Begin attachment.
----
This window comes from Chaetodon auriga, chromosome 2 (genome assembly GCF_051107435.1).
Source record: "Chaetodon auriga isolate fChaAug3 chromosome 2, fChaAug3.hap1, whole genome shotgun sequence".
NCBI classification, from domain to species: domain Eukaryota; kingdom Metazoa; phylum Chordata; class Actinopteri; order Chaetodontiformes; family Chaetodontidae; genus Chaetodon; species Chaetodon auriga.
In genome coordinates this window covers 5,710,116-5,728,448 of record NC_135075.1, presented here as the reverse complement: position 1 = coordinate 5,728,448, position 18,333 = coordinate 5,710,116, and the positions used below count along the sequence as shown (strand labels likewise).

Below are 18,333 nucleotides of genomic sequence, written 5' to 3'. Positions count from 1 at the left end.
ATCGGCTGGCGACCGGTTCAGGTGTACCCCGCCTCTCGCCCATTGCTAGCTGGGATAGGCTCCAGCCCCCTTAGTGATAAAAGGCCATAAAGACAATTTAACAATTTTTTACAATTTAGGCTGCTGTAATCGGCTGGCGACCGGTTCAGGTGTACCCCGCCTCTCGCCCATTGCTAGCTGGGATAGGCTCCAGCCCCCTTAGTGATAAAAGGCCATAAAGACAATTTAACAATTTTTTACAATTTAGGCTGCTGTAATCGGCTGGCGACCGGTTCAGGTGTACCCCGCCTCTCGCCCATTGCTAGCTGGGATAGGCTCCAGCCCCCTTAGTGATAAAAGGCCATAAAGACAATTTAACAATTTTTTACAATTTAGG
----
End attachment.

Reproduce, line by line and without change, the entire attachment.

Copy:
This window comes from Chaetodon auriga, chromosome 2 (genome assembly GCF_051107435.1).
Source record: "Chaetodon auriga isolate fChaAug3 chromosome 2, fChaAug3.hap1, whole genome shotgun sequence".
NCBI classification, from domain to species: domain Eukaryota; kingdom Metazoa; phylum Chordata; class Actinopteri; order Chaetodontiformes; family Chaetodontidae; genus Chaetodon; species Chaetodon auriga.
In genome coordinates this window covers 5,710,116-5,728,448 of record NC_135075.1, presented here as the reverse complement: position 1 = coordinate 5,728,448, position 18,333 = coordinate 5,710,116, and the positions used below count along the sequence as shown (strand labels likewise).

Below are 18,333 nucleotides of genomic sequence, written 5' to 3'. Positions count from 1 at the left end.
ATCGGCTGGCGACCGGTTCAGGTGTACCCCGCCTCTCGCCCATTGCTAGCTGGGATAGGCTCCAGCCCCCTTAGTGATAAAAGGCCATAAAGACAATTTAACAATTTTTTACAATTTAGGCTGCTGTAATCGGCTGGCGACCGGTTCAGGTGTACCCCGCCTCTCGCCCATTGCTAGCTGGGATAGGCTCCAGCCCCCTTAGTGATAAAAGGCCATAAAGACAATTTAACAATTTTTTACAATTTAGGCTGCTGTAATCGGCTGGCGACCGGTTCAGGTGTACCCCGCCTCTCGCCCATTGCTAGCTGGGATAGGCTCCAGCCCCCTTAGTGATAAAAGGCCATAAAGACAATTTAACAATTTTTTACAATTTAGG